Davis presented one of my favorite passages from Work where Christie is searching for religion. Work is seen by most as an autobiographical feminist manifesto but often the important spiritual element of the book is overlooked. Davis did a masterful job of tracing the story of Christie showing how she “got religion” by finding meaningful work in her life. Christie has led a hard life and is in need of healing; the protection of the home (and her baby, “Little Hearts-Ease”), something to do (purpose), her tasks in taking care of the greenhouse which generates the income (and surrounds her with nature) and good friends bring that healing.

Purpose and acceptance

Davis continues with Little Men, demonstrating through Demi, Dan and Nan how each found their salvation through their purpose. Demi, the contemplative, surprisingly takes on a practical occupation as a journalist to support his family but still maintains that harmony of body and soul. Dan, a troubled street boy, finds acceptance at Plumfield after traveling a rocky, winding road. Demi’s acceptance of him was most important:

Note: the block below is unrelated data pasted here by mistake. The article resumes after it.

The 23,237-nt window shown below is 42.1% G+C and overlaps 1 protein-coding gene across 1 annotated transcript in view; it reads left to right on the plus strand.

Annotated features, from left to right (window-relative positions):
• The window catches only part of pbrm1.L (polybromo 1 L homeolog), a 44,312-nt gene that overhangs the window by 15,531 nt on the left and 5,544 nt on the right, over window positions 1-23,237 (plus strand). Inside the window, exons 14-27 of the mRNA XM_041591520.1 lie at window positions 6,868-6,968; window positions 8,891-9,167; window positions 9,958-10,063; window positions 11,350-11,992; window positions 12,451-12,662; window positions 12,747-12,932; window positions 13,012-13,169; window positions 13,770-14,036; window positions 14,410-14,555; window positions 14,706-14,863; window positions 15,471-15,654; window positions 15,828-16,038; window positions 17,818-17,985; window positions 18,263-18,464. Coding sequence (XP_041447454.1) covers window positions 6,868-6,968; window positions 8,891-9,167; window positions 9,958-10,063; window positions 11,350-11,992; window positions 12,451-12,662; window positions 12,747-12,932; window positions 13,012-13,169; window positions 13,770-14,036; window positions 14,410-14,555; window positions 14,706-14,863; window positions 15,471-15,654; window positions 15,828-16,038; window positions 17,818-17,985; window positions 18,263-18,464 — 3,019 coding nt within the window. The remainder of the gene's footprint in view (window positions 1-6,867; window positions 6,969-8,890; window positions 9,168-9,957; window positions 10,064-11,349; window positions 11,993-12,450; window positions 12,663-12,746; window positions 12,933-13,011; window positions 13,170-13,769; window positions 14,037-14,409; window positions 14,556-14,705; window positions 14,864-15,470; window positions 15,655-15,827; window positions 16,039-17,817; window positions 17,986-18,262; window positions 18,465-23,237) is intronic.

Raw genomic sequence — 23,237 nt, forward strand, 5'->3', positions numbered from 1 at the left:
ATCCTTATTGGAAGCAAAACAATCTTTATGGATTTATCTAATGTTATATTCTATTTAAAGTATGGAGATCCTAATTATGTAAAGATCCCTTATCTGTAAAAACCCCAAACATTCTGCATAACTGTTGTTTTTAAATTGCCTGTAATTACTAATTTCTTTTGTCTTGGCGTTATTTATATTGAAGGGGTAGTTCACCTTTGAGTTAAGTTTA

“No honor that [Dan] might earn hereafter would ever by half so precious as the right to teach his few virtues and his small store of learning to the child whom he most respected; and no more powerful restraint could have been imposed upon him than the innocent companion confided to his care …” (Little Men, from Davis’ handout)

Teaching the children

Louisa used her rich imagination in short stories “May Flowers” and “What Becomes of the Pins” to drive home the same point – that purposeful work is the means to salvation. In essence, Louisa was an active contemplative, one who blended being and doing into perfect harmony.

John Matteson on Louisa and Emerson

DAY 4 john 560The series ended with Orchard House favorite John Matteson from John Jay College in New York; he is the Pulitzer Prize-winning author of Eden’s Outcasts. His presentation was titled “Innocence and Experience: Alcott, Moods, and the Emersonian Prism.” Using what Louisa considered to be her most personal book, Matteson demonstrated how Louisa sough to live out the teachings of Ralph Waldo Emerson in her own life.